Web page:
In New Orleans, cemeteries and voodoo are two of the biggest tourist draws. So when I had an opportunity to go on a tour that included them both I jumped at the chance. But any tourists expecting souvenir voodoo dolls and stories of conjuring up evil spirits will be sadly disappointed. This tour was delivered from a well-researched, drama-free, historical perspective. I can highly recommend Viator’s Cemetery and Voodoo Tour, code: 16584P2. (I received no compensation of any type in exchange for my review of this tour.)
Viator’s Cemetery and Voodoo Tour Particulars
Our 10:30 am tour was one of two each day (except Sunday, when there’s only one tour) that left from the Beignet Café at 334 Royal Street in New Orleans’ French Quarter. David, our guide, was a native New Orleanian whose passion for NOLA’s history was obvious and enthusiastic. In addition to a thorough and informative tour of St. Louis Cemetery #1, our tour included brief stops at Our Lady of Guadalupe Church, Congo Square and the spot where Marie Laveau’s house once stood.
This cemetery and voodoo tour is all on foot, so be sure to wear good walking shoes. Depending on the time of year you might also want to bring a hat, sunscreen and a bottle of water. Our early-May weather provided enough sun to get sufficiently hot and there is not much shade to be found inside the cemetery. Don’t forget to bring your camera as well, as even flash photography is allowed inside the cemetery.
Famous Residents of St. Louis Cemetery #1
My favorite resident of St. Louis Cemetery #1 was the voodoo queen herself, Marie Laveau. She shares her final resting place with many other famous New Orleans residents including Etienne de Boré, the first mayor of New Orleans and Homer Plessy, the plaintiff from the landmark 1896 Plessy v. Ferguson Supreme Court decision on civil rights.
The oldest tombs in this cemetery date back to the late 1700s and many of the cemetery’s tombs are still active today.
Interesting Facts about St. Louis Cemetery #1
- In September of 2014 the cemetery changed its rules so that only relatives of the entombed are allowed in the cemetery unless accompanied by a licensed tour guide. This was the unfortunate result of significant vandalism in which tombs were destroyed and/or defaced.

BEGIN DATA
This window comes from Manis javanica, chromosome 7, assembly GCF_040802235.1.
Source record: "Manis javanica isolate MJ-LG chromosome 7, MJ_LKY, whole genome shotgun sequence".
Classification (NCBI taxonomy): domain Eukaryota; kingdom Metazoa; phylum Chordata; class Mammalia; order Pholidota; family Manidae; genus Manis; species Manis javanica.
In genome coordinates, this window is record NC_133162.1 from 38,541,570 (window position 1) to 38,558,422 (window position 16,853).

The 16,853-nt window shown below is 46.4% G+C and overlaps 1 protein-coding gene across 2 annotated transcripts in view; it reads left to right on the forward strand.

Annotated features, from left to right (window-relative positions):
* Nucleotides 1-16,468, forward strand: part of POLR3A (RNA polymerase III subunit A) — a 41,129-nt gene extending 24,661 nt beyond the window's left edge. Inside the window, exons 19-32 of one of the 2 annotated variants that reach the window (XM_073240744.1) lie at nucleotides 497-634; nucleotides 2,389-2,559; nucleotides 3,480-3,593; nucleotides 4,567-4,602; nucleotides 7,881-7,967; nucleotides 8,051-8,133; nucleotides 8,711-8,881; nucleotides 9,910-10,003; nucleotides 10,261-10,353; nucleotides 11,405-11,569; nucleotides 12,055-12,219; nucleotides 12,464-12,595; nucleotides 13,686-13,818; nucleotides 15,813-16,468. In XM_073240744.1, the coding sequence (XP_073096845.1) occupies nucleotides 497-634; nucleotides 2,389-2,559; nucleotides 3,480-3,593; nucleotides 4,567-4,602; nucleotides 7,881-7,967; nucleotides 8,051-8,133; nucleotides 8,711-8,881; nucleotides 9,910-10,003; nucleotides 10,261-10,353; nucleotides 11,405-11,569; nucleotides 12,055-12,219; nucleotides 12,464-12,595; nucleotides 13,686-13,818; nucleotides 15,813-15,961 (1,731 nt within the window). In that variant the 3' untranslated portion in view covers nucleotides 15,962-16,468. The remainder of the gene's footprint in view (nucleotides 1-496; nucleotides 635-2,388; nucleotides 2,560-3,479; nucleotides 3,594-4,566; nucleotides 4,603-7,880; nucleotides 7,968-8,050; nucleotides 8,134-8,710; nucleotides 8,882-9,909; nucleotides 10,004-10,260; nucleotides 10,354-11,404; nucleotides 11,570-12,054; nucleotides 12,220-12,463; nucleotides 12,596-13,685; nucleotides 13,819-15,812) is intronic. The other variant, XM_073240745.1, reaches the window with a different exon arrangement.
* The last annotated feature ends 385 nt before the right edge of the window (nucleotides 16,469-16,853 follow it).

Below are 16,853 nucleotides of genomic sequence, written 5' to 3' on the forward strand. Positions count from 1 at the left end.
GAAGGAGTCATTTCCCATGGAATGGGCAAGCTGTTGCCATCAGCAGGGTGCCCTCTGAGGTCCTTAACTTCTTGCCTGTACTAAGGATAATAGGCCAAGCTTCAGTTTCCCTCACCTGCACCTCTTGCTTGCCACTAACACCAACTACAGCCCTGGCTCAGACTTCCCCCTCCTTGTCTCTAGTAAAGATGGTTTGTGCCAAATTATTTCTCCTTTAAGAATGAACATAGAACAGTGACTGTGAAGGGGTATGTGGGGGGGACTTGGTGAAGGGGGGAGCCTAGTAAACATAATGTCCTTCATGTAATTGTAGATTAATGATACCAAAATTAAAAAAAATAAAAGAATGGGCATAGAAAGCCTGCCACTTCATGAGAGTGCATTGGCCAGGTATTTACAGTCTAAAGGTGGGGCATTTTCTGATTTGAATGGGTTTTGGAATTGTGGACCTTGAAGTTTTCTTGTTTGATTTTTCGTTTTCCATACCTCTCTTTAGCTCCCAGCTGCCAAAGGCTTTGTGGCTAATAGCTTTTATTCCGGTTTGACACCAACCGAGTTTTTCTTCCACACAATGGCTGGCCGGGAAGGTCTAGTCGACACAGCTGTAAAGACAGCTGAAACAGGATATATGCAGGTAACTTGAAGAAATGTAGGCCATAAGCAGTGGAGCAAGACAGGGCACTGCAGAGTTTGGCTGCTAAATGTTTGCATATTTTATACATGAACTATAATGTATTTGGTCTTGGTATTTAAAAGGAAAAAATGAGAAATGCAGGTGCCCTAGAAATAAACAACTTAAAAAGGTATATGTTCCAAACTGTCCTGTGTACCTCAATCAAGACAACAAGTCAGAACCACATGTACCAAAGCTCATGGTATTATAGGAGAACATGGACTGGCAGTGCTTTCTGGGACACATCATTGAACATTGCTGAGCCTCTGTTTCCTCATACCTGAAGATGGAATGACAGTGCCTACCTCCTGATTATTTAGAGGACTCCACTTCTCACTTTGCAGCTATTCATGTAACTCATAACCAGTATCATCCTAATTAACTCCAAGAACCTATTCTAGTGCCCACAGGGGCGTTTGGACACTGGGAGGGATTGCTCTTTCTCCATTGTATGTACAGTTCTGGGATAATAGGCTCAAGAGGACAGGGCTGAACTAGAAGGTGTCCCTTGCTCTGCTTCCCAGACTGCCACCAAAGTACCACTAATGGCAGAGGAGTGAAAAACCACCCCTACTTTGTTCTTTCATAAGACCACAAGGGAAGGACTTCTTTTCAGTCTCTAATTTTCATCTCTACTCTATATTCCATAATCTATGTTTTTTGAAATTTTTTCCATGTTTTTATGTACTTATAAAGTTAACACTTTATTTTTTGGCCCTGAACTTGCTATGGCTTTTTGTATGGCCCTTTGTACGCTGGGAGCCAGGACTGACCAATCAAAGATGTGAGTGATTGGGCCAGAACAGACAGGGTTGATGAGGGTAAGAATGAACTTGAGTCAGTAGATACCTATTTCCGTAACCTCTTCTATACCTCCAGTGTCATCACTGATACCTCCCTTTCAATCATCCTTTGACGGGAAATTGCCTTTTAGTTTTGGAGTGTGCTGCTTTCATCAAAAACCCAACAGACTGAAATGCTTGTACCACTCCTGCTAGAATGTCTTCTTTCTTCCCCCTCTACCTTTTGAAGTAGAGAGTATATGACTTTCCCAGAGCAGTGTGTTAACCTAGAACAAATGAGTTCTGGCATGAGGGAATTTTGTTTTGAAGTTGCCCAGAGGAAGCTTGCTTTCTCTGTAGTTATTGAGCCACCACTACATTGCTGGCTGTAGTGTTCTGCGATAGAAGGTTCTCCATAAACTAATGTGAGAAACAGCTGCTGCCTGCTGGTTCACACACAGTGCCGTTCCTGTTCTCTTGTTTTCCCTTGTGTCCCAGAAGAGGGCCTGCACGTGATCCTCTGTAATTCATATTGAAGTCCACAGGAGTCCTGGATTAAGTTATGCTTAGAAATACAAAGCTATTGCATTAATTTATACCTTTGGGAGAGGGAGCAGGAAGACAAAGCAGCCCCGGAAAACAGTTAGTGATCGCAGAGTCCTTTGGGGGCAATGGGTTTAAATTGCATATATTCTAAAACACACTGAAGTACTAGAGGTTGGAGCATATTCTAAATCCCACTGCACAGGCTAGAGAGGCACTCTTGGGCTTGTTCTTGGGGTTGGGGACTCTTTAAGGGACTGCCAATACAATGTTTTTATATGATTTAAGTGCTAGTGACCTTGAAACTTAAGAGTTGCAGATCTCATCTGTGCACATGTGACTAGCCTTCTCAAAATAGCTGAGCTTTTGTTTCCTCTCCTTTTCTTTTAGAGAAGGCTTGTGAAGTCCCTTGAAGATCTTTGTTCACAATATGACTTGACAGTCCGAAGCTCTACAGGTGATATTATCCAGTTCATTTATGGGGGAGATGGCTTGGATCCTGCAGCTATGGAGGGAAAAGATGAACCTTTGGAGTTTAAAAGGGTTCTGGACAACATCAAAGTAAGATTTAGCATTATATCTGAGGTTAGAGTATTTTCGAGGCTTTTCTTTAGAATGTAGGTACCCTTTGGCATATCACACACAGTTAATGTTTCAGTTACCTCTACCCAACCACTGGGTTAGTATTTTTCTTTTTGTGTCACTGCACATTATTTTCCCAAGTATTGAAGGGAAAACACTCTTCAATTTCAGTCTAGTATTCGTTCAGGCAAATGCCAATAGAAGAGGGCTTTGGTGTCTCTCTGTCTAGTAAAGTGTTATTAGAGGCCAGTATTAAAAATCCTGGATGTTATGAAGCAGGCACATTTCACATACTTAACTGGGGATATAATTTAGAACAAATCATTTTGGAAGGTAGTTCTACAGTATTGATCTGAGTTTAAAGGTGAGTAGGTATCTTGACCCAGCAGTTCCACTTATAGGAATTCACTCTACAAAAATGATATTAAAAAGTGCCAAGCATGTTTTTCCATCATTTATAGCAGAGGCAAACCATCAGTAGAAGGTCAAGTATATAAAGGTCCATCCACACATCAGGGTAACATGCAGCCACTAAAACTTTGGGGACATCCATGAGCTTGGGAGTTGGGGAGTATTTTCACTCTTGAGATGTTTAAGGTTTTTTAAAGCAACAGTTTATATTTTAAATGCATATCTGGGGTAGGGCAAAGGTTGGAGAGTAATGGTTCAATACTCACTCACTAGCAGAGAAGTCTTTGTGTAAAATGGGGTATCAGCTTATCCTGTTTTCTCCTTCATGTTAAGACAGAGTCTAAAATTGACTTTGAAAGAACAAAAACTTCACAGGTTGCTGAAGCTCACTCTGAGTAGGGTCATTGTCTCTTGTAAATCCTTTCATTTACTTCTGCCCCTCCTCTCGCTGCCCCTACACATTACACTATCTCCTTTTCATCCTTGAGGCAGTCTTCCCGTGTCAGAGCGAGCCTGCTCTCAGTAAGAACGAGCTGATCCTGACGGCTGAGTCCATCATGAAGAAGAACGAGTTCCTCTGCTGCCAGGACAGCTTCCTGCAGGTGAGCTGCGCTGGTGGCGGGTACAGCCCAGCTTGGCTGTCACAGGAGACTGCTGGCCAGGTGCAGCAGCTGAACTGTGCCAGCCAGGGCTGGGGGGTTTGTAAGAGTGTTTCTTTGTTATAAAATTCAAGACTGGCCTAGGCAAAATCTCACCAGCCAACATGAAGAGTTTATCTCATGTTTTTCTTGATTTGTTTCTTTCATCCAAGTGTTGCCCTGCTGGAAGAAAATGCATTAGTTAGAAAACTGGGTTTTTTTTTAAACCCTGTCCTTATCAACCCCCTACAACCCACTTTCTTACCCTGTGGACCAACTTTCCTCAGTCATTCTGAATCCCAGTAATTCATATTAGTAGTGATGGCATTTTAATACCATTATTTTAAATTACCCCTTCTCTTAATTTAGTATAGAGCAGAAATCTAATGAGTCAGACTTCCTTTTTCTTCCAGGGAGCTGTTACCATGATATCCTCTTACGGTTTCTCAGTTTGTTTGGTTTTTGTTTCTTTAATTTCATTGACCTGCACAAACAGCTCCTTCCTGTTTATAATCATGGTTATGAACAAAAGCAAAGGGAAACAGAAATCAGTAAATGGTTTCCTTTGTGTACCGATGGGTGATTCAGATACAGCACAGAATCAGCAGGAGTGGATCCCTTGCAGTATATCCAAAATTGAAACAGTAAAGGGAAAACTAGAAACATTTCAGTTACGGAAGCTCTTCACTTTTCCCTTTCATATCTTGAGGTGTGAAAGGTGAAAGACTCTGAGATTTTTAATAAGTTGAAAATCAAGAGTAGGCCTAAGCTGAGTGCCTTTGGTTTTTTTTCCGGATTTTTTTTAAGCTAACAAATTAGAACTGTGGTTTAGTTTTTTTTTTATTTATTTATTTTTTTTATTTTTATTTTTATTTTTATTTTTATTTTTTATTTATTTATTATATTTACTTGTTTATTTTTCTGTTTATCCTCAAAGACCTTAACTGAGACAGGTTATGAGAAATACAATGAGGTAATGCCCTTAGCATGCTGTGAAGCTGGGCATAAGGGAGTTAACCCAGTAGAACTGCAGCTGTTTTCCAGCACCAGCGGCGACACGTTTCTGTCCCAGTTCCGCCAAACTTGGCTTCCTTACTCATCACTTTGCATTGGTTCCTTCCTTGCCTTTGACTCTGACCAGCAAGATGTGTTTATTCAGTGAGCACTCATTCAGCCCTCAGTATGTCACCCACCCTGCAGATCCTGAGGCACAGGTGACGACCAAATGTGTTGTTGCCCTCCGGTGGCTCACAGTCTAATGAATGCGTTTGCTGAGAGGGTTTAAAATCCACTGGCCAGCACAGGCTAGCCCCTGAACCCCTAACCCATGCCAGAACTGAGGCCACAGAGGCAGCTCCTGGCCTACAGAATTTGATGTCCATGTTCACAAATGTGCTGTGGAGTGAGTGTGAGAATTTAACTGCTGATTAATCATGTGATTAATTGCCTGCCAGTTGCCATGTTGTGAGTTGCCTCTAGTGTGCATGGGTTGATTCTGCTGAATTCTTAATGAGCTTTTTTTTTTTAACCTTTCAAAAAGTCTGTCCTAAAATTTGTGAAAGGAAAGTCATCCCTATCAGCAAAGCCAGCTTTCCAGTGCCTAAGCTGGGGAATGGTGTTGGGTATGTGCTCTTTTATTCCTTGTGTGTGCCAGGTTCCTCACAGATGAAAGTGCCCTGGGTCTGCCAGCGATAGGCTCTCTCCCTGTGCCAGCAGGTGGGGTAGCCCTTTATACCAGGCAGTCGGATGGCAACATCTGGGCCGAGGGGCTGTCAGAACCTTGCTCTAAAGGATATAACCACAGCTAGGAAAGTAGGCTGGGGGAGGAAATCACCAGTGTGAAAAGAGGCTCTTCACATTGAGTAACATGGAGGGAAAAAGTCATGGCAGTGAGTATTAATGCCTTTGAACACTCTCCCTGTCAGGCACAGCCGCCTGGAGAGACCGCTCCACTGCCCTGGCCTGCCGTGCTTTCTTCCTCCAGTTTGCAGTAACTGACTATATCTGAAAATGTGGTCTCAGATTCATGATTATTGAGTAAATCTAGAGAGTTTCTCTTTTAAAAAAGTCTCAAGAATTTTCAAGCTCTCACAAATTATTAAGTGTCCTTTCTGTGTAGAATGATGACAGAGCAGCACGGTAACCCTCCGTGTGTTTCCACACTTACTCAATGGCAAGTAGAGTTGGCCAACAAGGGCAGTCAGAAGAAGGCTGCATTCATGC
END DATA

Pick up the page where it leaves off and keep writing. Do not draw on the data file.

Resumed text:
- Tombs within New Orleans can be used multiple times. The only criteria is that a new corpse may not be added to a tomb for a minimum of one year and one day after a previous burial. This gives the previous remains time to break down before a new corpse is added.
- Nicolas Cage owns a tomb inside St. Louis Cemetery #1. It is painted white, shaped like a pyramid and bears the inscription, “OMNIA AB UNO,” which means “everything from one.” If that sounds familiar, it may be because those words were also used in the iconic Nicolas Cage film, National Treasure.
- Wall vaults inside St. Louis Cemetery #1 can actually be rented in certain circumstances. For instance, if a family member dies within a year and a day of the last family member to be interred in the family tomb, he or she could be placed in a rental tomb until enough time has passed to be moved to the family tomb.
What about the Voodoo Portion of This Cemetery and Voodoo Tour?
Voodoo is discussed throughout the tour and in a fashion that dispels common myths about the practice. The tour visits both the tomb of Voodoo Queen, Marie Laveau, as well as the spot where her home once stood. Our guide spent some time discussing the legacy of Marie Laveau in New Orleans and how modern-day practitioners have reconciled both their voodoo and Catholic beliefs.
Final Note: At the time I took this tour there was another tour group in the cemetery within ear shot. That tour guide was theatrical and exaggerated, making the cemetery – which should be a place of reverence and respect – seem more like an adventure theme park. I think you will enjoy this Viator Cemetery and Voodoo Tour much better. It is a great bargain at only $25.